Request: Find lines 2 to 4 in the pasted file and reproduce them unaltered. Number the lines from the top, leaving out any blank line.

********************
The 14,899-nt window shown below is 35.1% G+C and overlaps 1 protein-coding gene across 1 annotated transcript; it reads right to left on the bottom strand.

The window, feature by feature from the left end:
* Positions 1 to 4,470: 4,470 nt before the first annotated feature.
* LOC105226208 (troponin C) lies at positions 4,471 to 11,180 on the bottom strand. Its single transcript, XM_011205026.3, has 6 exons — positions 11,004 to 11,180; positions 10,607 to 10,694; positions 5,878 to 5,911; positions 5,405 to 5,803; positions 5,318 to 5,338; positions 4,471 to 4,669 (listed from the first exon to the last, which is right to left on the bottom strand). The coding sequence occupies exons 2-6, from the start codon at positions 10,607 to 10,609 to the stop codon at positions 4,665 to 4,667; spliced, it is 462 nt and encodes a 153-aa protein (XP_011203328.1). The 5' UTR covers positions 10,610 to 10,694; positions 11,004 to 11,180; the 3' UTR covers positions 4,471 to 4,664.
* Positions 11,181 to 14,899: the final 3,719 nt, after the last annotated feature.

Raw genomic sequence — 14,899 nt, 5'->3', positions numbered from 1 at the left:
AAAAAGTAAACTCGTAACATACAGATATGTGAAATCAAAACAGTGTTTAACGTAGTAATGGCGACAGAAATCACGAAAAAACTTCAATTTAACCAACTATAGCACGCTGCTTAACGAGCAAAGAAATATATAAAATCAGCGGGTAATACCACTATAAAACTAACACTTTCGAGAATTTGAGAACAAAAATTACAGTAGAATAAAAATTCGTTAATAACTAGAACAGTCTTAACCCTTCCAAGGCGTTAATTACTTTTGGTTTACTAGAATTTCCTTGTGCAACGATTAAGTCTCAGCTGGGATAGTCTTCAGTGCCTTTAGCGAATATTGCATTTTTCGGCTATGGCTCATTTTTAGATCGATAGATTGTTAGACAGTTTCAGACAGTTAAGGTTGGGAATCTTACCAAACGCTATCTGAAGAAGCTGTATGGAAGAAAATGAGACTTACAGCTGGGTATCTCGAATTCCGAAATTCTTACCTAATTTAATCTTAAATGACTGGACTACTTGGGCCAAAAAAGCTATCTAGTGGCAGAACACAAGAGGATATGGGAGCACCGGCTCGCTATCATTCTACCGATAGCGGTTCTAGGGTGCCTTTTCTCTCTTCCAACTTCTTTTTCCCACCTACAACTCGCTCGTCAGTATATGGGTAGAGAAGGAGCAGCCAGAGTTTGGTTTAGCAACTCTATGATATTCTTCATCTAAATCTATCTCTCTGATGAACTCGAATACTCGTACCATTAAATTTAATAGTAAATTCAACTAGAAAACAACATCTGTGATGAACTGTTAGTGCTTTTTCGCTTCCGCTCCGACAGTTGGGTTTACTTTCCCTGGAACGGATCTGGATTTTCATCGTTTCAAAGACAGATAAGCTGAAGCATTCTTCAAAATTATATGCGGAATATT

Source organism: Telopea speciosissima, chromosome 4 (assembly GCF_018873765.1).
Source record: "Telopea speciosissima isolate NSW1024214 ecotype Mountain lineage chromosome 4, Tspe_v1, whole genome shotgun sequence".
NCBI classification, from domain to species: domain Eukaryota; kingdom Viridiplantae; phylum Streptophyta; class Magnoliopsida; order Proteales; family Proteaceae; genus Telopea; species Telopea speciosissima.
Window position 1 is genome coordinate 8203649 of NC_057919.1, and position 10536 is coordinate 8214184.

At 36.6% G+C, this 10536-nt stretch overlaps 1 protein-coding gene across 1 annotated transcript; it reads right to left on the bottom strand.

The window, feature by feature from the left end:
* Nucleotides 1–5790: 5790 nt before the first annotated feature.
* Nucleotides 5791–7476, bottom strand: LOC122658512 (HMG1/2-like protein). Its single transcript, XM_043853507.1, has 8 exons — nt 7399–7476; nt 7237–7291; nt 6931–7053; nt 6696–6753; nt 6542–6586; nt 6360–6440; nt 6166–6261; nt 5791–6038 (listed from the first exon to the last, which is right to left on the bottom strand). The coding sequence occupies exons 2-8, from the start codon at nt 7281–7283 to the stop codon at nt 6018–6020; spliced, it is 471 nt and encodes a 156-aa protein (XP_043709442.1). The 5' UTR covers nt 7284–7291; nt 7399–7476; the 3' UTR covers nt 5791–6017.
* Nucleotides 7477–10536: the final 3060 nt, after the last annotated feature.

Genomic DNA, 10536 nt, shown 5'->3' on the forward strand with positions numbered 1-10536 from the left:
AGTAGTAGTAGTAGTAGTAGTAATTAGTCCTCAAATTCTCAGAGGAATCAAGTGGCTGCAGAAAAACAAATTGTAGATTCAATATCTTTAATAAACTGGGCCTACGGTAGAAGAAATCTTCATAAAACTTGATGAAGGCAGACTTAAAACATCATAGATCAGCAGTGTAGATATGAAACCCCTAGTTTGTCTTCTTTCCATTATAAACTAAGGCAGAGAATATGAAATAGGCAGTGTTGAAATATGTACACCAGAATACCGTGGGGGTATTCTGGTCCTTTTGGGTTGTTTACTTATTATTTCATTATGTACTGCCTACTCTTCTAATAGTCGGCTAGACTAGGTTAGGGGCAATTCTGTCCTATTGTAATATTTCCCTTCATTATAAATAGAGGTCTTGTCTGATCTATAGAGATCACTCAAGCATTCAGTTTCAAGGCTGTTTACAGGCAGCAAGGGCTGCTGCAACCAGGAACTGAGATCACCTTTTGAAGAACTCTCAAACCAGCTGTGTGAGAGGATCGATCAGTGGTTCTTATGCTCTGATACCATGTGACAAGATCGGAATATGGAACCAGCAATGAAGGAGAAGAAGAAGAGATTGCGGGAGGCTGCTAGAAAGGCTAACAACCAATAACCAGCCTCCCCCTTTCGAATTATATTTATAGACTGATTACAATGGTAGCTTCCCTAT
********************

The window, feature by feature from the left end:
* Positions 1 to 4,470: 4,470 nt before the first annotated feature.
* LOC105226208 (troponin C) lies at positions 4,471 to 11,180 on the bottom strand. Its single transcript, XM_011205026.3, has 6 exons — positions 11,004 to 11,180; positions 10,607 to 10,694; positions 5,878 to 5,911; positions 5,405 to 5,803; positions 5,318 to 5,338; positions 4,471 to 4,669 (listed from the first exon to the last, which is right to left on the bottom strand). The coding sequence occupies exons 2-6, from the start codon at positions 10,607 to 10,609 to the stop codon at positions 4,665 to 4,667; spliced, it is 462 nt and encodes a 153-aa protein (XP_011203328.1). The 5' UTR covers positions 10,610 to 10,694; positions 11,004 to 11,180; the 3' UTR covers positions 4,471 to 4,664.